rwandan
On April 16, Elie Semajeri, the 50-year-old village chief of the Majengo neighborhood in Gisenyi sector, was arrested by the Rwandan military. Uniformed soldiers approached his house late at night and forced him into a white pickup truck. He cried out, resisting arrest. Neighbors awoke, throwing stones at surrounding houses to alert them that their chief was being taken against his will.

This scene has become increasingly commonplace in Rwanda recently. Rwandans are disappearing.

In one district alone — the Rubavu district — 14 missing persons cases have been reported since March. Most suspect the Rwandan government, which has grown increasingly intent on arresting anyone associated with the Democratic Forces for the Liberation of Rwanda (DFLR.) This militant group, based in the Democratic Republic of Congo (DRC,) consists mostly of former participants of the 1994 genocide.

Semajeri, like others who live in the Rubavu district, would often visit relatives who live just across the western border in DRC. Such behavior attracted the attention of Rwandan authorities who, under President Paul Kagame, see the capture of DFLR members as a national priority.

But besides the obvious concerns of holding citizens in secret custody — as stated by the State Department earlier this month — the Rwandan government does not yet have a well-defined law forbidding such activity.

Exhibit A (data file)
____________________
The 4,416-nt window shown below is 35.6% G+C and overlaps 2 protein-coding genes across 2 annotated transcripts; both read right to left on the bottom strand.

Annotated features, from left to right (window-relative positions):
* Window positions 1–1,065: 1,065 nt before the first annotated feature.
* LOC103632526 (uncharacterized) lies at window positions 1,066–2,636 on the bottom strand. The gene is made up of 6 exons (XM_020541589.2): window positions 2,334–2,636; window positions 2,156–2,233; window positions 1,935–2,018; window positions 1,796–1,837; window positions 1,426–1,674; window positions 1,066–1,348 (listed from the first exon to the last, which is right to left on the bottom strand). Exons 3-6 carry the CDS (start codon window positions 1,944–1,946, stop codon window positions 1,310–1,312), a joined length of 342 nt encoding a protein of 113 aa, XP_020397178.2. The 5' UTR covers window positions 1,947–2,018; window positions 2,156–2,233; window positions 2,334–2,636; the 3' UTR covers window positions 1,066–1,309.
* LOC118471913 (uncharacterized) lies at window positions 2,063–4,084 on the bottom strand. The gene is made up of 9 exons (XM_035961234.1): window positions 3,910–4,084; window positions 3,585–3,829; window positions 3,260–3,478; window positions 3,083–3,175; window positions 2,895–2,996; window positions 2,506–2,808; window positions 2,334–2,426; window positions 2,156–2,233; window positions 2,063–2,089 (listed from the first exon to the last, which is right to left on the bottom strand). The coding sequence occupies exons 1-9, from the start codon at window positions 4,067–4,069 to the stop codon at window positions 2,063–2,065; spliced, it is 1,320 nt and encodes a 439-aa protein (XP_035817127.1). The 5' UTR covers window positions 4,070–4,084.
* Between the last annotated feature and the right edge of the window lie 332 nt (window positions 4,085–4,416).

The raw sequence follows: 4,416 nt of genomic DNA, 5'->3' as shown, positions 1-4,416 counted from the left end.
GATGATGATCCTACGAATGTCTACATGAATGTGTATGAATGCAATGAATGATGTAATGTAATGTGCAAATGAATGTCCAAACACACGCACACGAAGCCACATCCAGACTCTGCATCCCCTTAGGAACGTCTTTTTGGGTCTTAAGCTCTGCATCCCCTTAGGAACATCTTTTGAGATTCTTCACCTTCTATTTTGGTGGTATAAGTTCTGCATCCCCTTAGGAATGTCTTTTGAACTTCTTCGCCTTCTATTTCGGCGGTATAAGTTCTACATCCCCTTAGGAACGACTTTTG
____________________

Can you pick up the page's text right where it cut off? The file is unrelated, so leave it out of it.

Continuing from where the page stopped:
The Rwandan Penal Code prohibits public servants and civilians alike from kidnapping or unlawfully detaining anyone. It even prohibits one from keeping silent upon witnessing such a violation of another’s liberty. But the vague nature of the language fails to clearly outlaw enforced disappearances.

The ruling party, the Rwandan Patriotic Front (RPF,) has responded coldly. Official statements deem the accusations absurd, and President Kagame boldly maintained that arrests of suspects must continue for the sake of Rwanda’s stability.

On May 8, Human Rights Watch met with officials of Rubavu District to discuss the recent disappearances. Karangwa Murenge, the district’s police commander, agreed that the reported number of disappearances was increasing but denied government involvement. He suggested that missing people might have simply traveled to neighboring DRC without telling anyone.

In any case, Major General Mubarak Muganga told Ruvabu District residents in a public meeting that the RDF was detaining people who had voluntarily confessed to collaboration with the DFLR.

Brigadier General Joseph Nzabamwita, spokesman for the RDF, told Human Rights Watch that the Rwandan government does not engage in unlawful detention. He denies the link between the recent disappearance of Rwandans and General Muganga’s detainment of alleged DFLR collaborators.

And what of Semajeri, the village chief who vanished in pacified cries of help?

Family members were told he was being questioned and would be released soon after. After a day passed, relatives checked police stations only to be told he wasn’t there. Nearly a month later in early May — out of desperation — they wrote letters to their local government describing what happened to their missing patriarch and village leader.

They have yet to receive a response.

Shehrose Mian

Sources: HRW, NY Times
Photo: Retroland